With the average cost of employment litigation topping about $150,000, ethical hiring and employment decisions are not only essential to keep your workplace culture moving in a positive direction but also to keep your company profitable and in the black. That figure doesn’t include preparing statements, negotiations, and representation.
With costs in employment litigation lawsuits on the rise, it’s important that your company take steps to prevent being involved in a lawsuit. Here are five ethical hiring and work decisions managers can and must make to save their company millions and even billions over the long haul.
Do Minimal Investigation. Checking references, calling on past employers, and verifying that the information on an application is accurate, will protect you from hiring an unethical and irresponsible employee. Sometimes the best way to tell someone’s character is to talk to a former employer.
Establish Standard Termination Policies and Procedures. Knowing ahead of time what type of activity can get you, your boss, or your employees fired will prevent future lawsuits for wrongful termination. Failing to explain why someone is being fired, even if you work in an at-will state, can lead to future lawsuits. Having upper management present at the time of firing an employee will create witnesses and prevent the “he-said-she-said” argument.
Get it in Writing. Sounds laborious, but a written explanation of why the employee is leaving the company can protect you down the road if the employee tries to sue for any number of things. It may also be wise to get information stating that the employee has returned all company property and deleted all data from their own devices. In the world of working from home, employees can store a lot of intellectual property on their personal devices.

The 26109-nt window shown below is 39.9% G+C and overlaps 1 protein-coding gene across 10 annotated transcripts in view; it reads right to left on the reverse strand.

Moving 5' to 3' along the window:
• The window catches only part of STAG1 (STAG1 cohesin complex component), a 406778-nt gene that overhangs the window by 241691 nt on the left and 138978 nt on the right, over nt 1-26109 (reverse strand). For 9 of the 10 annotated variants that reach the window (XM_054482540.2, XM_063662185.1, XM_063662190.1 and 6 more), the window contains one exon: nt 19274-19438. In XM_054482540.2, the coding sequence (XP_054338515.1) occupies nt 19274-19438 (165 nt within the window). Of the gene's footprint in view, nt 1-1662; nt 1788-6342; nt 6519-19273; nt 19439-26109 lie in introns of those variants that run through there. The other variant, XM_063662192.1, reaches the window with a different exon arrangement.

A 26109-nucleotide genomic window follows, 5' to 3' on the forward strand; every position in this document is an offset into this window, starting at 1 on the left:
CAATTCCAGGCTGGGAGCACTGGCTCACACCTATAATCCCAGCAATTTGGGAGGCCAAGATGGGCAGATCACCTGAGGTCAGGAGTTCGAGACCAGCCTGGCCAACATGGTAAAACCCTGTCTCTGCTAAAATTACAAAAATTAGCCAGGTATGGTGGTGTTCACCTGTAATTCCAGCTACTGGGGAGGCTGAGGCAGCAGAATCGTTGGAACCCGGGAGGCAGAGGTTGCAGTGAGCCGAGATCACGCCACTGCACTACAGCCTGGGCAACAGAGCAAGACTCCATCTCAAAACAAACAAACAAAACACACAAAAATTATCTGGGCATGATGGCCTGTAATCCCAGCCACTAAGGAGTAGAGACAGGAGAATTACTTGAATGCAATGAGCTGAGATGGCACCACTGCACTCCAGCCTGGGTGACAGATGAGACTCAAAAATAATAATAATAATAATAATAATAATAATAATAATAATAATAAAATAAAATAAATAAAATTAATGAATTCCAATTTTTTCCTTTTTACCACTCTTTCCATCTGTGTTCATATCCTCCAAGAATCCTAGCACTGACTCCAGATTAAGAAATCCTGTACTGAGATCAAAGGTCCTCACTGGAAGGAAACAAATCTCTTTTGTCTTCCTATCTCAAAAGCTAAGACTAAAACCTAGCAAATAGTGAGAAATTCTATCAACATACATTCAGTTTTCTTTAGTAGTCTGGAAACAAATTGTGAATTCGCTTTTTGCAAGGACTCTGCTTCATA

Keep Records. From performance reviews to statute changes, keep everything. You want to make sure you have a good collection of employee files, not only to maintain organization, but to use to your advantage if you have to show a trend in history. These records should include disciplinary notices, promotions or demotions, payroll records, job applications, resumes, etc. It doesn’t seem like a lot, but it can help you out in the long run when an ex-employee comes back saying he was treated unfairly.
Take Action. One of the top reasons a company is involved in a lawsuit is for not taking action against a formal complaint. Acknowledging a legit problem could go a long way in reducing employee-related lawsuits. If a complaint arises makes sure to take it seriously, even if it doesn’t seem so serious. Eliminate problems before you have a real mess.
If you follow this list of ways to reduce employee lawsuits, you can help ensure that your company doesn’t fall into the trap of an ex-employee’s revenge. The last tip is to make sure your management is professionally trained in employment policies and practices to avoid any minor slip that could cost your company hundreds of thousands.
People want to work in a place where their voice is heard. They want meaningful, rewarding, and enjoyable work. Are you providing such a workplace for your employees? Empowering your workforce can help increase productivity, reduce costs, improve communication, and so much more. Plus, empowered employees are more loyal to the company and engaged in their work.View Now
Jessica Miller-Merrell, SPHR, is an author, speaker, Human Resources professional, and workplace social media expert who has a passion for recruiting, training, and all things social media. She is the president and CEO of Xceptional HR, and a leader in the HR community with more than 12 years of industry experience. The author of Tweet This! Twitter for Business, Jessica was named by HR Examiner as the second most influential recruiter on the Internet and the seventh most powerful woman on Twitter. She is a columnist for both SmartBrief and The Huffington Post, in addition to Blogging4Jobs and Human Resources One on One. Jessica has been interviewed for professional articles in CIO Magazine, Entrepreneur Magazine, SHRM’s HR Magazine, and on CBS. Jessica earned a Senior Professional in Human Resources designation in 2008, and holds a bachelor’s degree in Anthropology and Business from Kansas State University. Originally from a small town in Kansas, Jessica currently lives near Oklahoma City with her husband, Greg and daughter, Ryleigh.